Gerome History, Family Crest & Coats of Arms

The Norman Conquest of England in 1066 brought much change, including many immigrants with new names. Among these were the ancestors of the Gerome family, whose name comes from the Old French given name Jerome, which itself was originally derived from the Greek name Hieronymos. The Greek name was composed of the elements hieros, which means sacred, and onyma, which means name. [1]

Early Origins of the Gerome family

The surname Gerome was first found in Berkshire where the first record of the Gerome family was as an early spelling as a forename, German Curzun who was listed there in 1206. The Curia Regis Rolls also included Jeronimus, Geronimus, Gerarmus de Curzun in Berkshire and Staffordshire (1206-1211.) A few years later, Jerom' de Ponte Burgi was found in the Assize Rolls for Yorkshire in 1219 and later again, Jeronimus de Normaneby was listed in the Pipe Rolls for Lincolnshire in 1230. [2]

Early History of the Gerome family

This web page shows only a small excerpt of our Gerome research. Another 58 words (4 lines of text) covering the years 1194, 1614, 1729, 1748, 1604, 1650, 1604, 1607, 1619, 1624, 1770, 1853 and 1770 are included under the topic Early Gerome History in all our PDF Extended History products and printed products wherever possible.

Gerome Spelling Variations

Norman surnames are characterized by a multitude of spelling variations. The frequent changes in surnames are largely due to the fact that the Old and Middle English languages lacked definite spelling rules. The introduction of Norman French to England, as well as the official court languages of Latin and French, also had pronounced influences on the spelling of surnames. Since medieval scribes and church officials recorded names as they sounded, rather than adhering to any specific spelling rules, it was common to find the same individual referred to with different spellings. The name has been spelled Jerome, Jerrome, Jerram, Jeran, Jarrom, Jerrems, Gerome, Gerram and many more.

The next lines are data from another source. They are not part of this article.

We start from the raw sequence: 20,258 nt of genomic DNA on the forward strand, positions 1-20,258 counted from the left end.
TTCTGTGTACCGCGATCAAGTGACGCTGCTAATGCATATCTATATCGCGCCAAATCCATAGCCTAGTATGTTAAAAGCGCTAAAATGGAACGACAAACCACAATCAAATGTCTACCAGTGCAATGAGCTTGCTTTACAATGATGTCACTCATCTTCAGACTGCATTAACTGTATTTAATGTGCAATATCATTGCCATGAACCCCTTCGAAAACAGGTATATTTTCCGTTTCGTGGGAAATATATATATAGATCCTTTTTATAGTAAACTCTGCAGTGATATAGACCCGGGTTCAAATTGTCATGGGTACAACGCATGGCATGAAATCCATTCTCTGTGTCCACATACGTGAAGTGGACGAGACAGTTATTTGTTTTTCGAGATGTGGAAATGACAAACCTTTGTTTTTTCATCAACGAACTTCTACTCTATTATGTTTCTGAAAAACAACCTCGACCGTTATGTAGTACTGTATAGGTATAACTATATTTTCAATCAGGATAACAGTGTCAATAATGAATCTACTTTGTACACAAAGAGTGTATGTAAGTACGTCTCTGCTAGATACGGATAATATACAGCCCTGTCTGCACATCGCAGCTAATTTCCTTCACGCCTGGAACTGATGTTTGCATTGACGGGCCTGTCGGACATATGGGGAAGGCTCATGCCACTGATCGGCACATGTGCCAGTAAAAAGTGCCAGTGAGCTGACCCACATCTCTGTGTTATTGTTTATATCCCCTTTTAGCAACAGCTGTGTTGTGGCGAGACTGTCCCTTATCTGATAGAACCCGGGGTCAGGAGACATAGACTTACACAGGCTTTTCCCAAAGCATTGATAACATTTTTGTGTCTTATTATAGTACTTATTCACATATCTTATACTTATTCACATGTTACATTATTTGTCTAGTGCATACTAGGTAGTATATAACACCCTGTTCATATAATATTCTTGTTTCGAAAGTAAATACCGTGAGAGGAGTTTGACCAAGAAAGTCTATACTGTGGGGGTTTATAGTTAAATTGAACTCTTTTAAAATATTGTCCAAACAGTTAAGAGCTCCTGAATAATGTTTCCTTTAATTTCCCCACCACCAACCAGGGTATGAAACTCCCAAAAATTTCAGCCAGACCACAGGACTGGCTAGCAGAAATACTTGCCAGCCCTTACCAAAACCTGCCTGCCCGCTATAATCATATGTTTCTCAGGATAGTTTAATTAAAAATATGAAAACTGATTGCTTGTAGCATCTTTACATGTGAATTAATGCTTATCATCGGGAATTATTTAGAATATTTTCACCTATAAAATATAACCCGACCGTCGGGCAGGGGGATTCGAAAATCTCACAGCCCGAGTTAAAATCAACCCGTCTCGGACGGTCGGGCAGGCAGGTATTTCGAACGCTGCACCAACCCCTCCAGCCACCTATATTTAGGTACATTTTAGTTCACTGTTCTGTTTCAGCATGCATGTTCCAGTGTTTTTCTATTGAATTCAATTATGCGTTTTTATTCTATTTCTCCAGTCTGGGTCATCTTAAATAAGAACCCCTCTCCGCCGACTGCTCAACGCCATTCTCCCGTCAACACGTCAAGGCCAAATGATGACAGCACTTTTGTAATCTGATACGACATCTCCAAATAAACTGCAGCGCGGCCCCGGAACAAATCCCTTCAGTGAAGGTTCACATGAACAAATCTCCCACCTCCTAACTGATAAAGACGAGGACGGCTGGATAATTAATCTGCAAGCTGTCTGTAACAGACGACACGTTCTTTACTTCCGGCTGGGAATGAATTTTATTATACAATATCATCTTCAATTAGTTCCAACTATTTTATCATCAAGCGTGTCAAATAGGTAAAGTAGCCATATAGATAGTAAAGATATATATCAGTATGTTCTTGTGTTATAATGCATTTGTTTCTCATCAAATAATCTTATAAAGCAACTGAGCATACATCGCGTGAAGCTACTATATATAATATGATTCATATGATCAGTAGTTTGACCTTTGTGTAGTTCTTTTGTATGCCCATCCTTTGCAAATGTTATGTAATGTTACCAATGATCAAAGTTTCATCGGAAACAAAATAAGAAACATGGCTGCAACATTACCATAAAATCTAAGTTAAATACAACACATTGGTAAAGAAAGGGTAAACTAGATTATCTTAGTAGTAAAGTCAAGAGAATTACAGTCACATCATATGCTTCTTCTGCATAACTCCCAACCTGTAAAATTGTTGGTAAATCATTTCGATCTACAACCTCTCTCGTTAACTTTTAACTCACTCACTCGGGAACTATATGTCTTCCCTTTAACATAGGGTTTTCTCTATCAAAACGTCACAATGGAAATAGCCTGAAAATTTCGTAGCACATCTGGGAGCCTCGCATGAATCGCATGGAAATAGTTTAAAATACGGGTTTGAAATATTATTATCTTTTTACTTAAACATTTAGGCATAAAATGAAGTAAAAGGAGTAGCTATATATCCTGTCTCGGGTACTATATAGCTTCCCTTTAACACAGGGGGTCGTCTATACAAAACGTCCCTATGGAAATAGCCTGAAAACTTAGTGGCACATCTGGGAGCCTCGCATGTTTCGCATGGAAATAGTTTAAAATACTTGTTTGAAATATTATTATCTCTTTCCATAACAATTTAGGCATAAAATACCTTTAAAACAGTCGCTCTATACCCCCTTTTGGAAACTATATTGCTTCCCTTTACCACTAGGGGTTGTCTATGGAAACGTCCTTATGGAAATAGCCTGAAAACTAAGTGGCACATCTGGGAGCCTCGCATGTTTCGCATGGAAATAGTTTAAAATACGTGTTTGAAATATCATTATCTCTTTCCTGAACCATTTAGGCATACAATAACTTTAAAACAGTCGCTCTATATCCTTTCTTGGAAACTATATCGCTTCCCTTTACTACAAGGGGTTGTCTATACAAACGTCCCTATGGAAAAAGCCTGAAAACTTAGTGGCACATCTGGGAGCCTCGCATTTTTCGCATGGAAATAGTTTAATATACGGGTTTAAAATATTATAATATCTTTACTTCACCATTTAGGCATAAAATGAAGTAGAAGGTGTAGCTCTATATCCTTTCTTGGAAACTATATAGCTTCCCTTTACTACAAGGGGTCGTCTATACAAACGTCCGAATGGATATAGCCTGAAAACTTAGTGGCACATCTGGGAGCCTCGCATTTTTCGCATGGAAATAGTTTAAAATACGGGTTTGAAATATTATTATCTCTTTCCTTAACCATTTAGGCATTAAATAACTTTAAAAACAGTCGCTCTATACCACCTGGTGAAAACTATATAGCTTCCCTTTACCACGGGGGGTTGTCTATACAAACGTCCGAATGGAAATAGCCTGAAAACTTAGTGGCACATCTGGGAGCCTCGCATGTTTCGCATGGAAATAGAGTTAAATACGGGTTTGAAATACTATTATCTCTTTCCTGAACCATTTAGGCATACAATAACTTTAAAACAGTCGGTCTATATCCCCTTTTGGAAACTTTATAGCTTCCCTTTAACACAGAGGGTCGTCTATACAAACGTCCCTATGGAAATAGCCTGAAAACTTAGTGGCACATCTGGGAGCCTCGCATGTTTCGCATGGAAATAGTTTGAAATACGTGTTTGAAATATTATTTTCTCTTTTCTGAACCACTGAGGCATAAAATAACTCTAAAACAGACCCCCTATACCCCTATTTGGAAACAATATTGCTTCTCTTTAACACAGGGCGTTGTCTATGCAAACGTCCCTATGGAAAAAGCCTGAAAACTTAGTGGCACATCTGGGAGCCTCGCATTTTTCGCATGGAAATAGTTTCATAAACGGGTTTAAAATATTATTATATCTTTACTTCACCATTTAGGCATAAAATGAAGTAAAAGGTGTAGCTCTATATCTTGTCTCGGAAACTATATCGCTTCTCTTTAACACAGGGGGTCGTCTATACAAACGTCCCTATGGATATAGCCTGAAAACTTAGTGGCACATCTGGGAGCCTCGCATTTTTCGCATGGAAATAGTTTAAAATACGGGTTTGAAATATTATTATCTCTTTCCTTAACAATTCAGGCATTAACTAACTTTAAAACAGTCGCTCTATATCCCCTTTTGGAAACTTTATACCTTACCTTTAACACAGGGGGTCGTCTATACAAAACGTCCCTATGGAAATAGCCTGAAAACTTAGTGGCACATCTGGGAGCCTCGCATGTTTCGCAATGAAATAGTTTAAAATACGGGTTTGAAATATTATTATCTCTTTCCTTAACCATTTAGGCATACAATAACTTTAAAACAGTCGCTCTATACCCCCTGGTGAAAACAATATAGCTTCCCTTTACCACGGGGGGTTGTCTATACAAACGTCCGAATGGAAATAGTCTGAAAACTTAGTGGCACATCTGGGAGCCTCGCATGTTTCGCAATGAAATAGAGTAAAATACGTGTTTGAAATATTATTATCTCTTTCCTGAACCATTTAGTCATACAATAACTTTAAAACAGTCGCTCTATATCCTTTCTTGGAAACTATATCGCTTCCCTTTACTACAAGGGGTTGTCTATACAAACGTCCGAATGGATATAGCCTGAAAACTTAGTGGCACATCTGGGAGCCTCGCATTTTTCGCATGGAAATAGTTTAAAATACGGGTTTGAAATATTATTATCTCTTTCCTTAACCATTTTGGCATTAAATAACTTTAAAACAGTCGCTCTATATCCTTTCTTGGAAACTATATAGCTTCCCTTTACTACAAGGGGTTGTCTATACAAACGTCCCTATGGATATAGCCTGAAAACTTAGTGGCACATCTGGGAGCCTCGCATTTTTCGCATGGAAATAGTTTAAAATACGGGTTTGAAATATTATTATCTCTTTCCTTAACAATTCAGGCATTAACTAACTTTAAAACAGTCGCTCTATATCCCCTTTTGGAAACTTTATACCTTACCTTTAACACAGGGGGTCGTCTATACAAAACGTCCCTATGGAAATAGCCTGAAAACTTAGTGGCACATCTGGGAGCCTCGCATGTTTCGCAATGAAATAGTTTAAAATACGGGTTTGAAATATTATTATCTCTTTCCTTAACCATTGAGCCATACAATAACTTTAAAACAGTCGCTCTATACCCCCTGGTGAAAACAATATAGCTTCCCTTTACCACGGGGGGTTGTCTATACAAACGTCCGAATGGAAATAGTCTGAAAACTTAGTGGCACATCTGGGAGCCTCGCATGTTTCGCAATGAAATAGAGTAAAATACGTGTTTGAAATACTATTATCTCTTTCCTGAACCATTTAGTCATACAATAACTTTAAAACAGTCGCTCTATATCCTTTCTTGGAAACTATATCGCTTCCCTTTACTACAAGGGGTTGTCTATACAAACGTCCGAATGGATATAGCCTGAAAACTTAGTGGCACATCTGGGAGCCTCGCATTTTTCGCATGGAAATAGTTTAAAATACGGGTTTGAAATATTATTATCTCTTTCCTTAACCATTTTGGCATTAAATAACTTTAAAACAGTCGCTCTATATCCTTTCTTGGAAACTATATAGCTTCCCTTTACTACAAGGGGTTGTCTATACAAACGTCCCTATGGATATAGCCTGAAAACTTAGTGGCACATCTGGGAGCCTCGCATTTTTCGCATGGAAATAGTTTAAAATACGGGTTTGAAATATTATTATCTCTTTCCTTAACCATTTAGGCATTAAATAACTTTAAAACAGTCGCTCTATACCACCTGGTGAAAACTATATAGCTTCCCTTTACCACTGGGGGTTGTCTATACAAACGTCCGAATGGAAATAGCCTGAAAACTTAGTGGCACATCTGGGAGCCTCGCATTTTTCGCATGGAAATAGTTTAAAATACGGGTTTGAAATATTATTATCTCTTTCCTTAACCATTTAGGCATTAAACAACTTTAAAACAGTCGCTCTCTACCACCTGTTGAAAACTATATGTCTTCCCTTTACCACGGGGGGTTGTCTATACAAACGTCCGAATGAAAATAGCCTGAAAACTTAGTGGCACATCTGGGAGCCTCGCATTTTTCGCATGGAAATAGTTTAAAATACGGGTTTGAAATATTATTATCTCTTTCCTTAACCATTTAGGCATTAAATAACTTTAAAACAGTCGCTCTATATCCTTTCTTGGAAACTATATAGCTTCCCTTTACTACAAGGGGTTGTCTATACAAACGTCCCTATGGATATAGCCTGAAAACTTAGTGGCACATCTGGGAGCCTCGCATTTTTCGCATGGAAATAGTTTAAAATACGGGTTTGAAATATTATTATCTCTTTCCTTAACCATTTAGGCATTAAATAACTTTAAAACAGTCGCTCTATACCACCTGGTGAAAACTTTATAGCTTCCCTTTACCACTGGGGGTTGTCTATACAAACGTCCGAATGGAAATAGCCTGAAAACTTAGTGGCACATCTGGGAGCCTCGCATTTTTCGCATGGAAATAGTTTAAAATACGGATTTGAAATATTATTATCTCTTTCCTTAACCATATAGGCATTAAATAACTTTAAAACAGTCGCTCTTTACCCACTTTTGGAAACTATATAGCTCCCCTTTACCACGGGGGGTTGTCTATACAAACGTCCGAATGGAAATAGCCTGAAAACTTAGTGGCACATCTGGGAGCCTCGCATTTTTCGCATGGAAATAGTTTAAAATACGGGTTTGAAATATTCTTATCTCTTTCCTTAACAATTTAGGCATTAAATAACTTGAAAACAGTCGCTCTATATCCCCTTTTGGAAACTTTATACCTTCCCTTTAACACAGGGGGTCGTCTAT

Early Notables of the Gerome family (pre 1700)

Distinguished members of the family include Stephen Jerome ( fl. 1604-1650), an English miscellaneous writer, was educated at St. John's College, Cambridge, where he proceeded B.A. in 1604, and M.A. in 1607. In 1619 he was a preacher at St. Nicholas's Church, Newcastle (cf. Ambrose Barnes, Memoirs, p. 305, Surtees Society). Writing from Ireland in 1624, he describes himself as ‘domesticke chaplain to the Rt...
Another 63 words (4 lines of text) are included under the topic Early Gerome Notables in all our PDF Extended History products and printed products wherever possible.

Gerome Ranking

In France, the name Gerome is the 4,769th most popular surname with an estimated 1,500 - 2,000 people with that name. [3]

Ireland Migration of the Gerome family to Ireland

Some of the Gerome family moved to Ireland, but this topic is not covered in this excerpt. More information about their life in Ireland is included in all our PDF Extended History products and printed products wherever possible.

Migration of the Gerome family

Many English families emigrated to North American colonies in order to escape the political chaos in Britain at this time. Unfortunately, many English families made the trip to the New World under extremely harsh conditions. Overcrowding on the ships caused the majority of the immigrants to arrive diseased, famished, and destitute from the long journey across the stormy Atlantic. Despite these hardships, many of the families prospered and went on to make invaluable contributions to the development of the cultures of the United States and Canada. Early North American immigration records have revealed a number of people bearing the name Gerome or a variant listed above: William Jerome, who sailed to New Orleans in 1820; William Jerroms and Joseph Jerome to New York in 1830; and R.L. Jerome to San Francisco in 1851.



  1. ^ Lower, Mark Anthony, Patronymica Britannica, A Dictionary of Family Names of the United Kingdom. London: John Russel Smith, 1860. Print.
  2. ^ Reaney, P.H and R.M. Wilson, A Dictionary of English Surnames. London: Routledge, 1991. Print. (ISBN 0-415-05737-X)
  3. ^ http://www.journaldesfemmes.com/nom-de-famille/nom/


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